Penguins forward Eric Tangradi made his Stanley Cup playoff debut Wednesday.
By Dave Molinari and Shelly Anderson Pittsburgh Post-Gazette
TAMPA, Fla. -- This has been a season of firsts for Penguins left winger Eric Tangradi.
His first game in the NHL, first goal in the league, first concussion.
And, now, his first appearance in the Stanley Cup playoffs.
Tangradi filled the lineup void created when left winger Chris Kunitz was suspended for Game 4 of the Penguins' opening-round playoff series against Tampa Bay Wednesday night at the St. Pete Times Forum.
And while Tangradi acknowledged beforehand that he expected to be nervous, he pointed out that his playoff debut hardly was his only new experience lately.
"It feels like every time I've played so far, it's had kind of that first-game feel," he said. "Being here opening night, then being sent down and called back up, then injured in the first game."
Kunitz is eligible to return Saturday for Game 5. The Penguins also have forwards Mike Comrie and Eric Godard available, and Nick Johnson (concussion) is close to being cleared to play.
Praise for Yzerman
In his rookie season as a player (1983-84), Steve Yzerman was runner-up for the Calder Trophy to Buffalo goaltender Tom Barrasso on his way to a Hall of Fame career.
His second rookie NHL season (2010-11), Yzerman oversaw a strong turnaround season in Tampa. That earned him a spot as one of three candidates for the NHL general manager of the year award.
"They've both been very exciting," Yzerman said. "My first year in the league as a player [with Detroit], I was eyes wide open. I was 18 years old. I really had a lot of fun.
"There's a lot of similarities [to now] -- a lot of new experiences. But it's been very enjoyable. I love the position. I love what I do. It's a great challenge. It's been, to this point, an exciting year, but I think there's some more excitement ahead."
In Yzerman's first season as general manager, the Lightning improved by 23 points over its 2009-10 total, had its second-best record (46-25-11) and tied a team record with 25 home wins.
Yzerman, who is Penguins star center Sidney Crosby's idol, has Tampa Bay in the playoffs for the first time since 2007 after adding winger Simon Gagne and defensemen Pavel Kubina and Brett Clark last summer, then acquiring defenseman Eric Brewer during the season.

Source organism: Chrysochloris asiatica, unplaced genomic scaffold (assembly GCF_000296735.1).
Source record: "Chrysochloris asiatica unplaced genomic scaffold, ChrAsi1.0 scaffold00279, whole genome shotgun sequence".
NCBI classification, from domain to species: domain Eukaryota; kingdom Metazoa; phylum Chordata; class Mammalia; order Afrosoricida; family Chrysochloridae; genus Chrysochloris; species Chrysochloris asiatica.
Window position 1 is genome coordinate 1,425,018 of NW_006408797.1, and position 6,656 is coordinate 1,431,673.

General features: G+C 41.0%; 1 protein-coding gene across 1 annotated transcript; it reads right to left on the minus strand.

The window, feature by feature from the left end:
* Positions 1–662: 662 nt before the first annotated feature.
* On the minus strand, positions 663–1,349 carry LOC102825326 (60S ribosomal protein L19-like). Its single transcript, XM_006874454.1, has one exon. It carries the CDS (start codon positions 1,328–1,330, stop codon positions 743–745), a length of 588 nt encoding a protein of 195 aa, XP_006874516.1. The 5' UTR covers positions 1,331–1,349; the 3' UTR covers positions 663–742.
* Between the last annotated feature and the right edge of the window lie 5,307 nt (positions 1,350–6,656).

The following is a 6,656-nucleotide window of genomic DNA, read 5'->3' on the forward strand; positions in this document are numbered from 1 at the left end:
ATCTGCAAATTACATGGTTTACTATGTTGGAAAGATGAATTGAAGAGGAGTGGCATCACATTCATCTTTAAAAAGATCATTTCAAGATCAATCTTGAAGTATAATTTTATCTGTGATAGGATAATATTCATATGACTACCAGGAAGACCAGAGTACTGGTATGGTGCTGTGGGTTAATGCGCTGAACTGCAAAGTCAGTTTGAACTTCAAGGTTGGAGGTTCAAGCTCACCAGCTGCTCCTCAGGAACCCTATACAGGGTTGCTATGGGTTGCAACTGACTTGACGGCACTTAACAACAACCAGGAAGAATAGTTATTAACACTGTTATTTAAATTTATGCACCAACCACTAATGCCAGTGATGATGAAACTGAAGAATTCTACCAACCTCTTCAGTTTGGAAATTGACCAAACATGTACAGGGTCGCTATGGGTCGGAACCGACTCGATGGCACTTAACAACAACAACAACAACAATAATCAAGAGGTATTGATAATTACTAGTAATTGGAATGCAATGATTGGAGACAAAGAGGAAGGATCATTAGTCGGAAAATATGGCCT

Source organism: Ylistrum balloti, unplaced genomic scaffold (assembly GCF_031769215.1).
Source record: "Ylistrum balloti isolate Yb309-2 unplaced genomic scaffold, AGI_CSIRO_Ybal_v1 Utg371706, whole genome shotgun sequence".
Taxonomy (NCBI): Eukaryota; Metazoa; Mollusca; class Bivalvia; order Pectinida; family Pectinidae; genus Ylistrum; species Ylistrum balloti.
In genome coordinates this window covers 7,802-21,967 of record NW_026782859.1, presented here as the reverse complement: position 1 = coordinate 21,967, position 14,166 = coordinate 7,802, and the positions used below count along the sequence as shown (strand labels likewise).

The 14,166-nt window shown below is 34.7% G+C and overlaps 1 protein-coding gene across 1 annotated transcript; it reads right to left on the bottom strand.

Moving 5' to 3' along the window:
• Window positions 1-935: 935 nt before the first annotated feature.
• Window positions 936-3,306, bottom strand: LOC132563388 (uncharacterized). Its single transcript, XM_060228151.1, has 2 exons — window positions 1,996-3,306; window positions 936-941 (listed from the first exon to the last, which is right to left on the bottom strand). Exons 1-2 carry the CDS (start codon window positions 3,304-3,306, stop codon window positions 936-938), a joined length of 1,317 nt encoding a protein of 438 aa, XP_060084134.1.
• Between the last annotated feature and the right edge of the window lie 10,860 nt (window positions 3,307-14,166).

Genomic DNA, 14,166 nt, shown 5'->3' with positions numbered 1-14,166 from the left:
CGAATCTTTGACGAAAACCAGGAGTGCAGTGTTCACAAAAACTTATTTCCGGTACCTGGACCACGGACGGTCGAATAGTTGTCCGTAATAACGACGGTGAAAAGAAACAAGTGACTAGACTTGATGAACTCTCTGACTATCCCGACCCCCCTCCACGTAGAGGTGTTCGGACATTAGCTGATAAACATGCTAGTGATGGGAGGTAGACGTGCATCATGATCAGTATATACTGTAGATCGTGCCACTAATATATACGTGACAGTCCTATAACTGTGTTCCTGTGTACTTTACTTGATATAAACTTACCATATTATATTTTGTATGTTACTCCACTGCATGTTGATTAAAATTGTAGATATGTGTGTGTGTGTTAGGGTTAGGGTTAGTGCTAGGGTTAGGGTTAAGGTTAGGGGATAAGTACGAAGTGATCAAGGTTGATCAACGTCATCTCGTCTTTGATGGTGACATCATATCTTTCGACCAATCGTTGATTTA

"First of all, he's a winner -- and that's a big word," said first-year Lightning coach Guy Boucher, who was hired by Yzerman. "He's always trying to get better. He never acts as if he knows everything. He makes you feel like you're important. He makes you feel like your opinions have got some weight. He's one big reason why the organization feels like a family.
"In just one year, he turned it around. And that's leadership."
The other finalists are Mike Gillis of Vancouver and David Poile of Nashville.
Stamkos, Malone play
Forwards Steven Stamkos and Ryan Malone were the only regulars to skip Tampa Bay's optional game-day skate.
Both were in the lineup, but there were questions about their health.
Malone missed most of Game 3, but played in the third period after an early collision with Penguins winger James Neal.
"He's OK physically," Boucher insisted.
Stamkos, who finished the season with 45 goals but struggled to score from about the midpoint, also sat out the practice Tuesday. He took a thundering hit from Penguins defenseman Brooks Orpik early in Game 1.
Boucher said the consecutive days off the ice were just a matter of rest.
"It's good for him; it's good for the team," Boucher said. "I told him if he wanted to get on [the ice], he could get on, but I wouldn't go on if I was him. I guess he listens to his coach. That's good."
The Penguins also held an optional morning skate. Eight regulars did not participate. Crosby did. ... Tampa Bay also had a spot to fill with winger Steve Downie serving a one-game suspension. Boucher used forward Mattias Ritola, who was recalled a day earlier from Norfolk of the American Hockey League.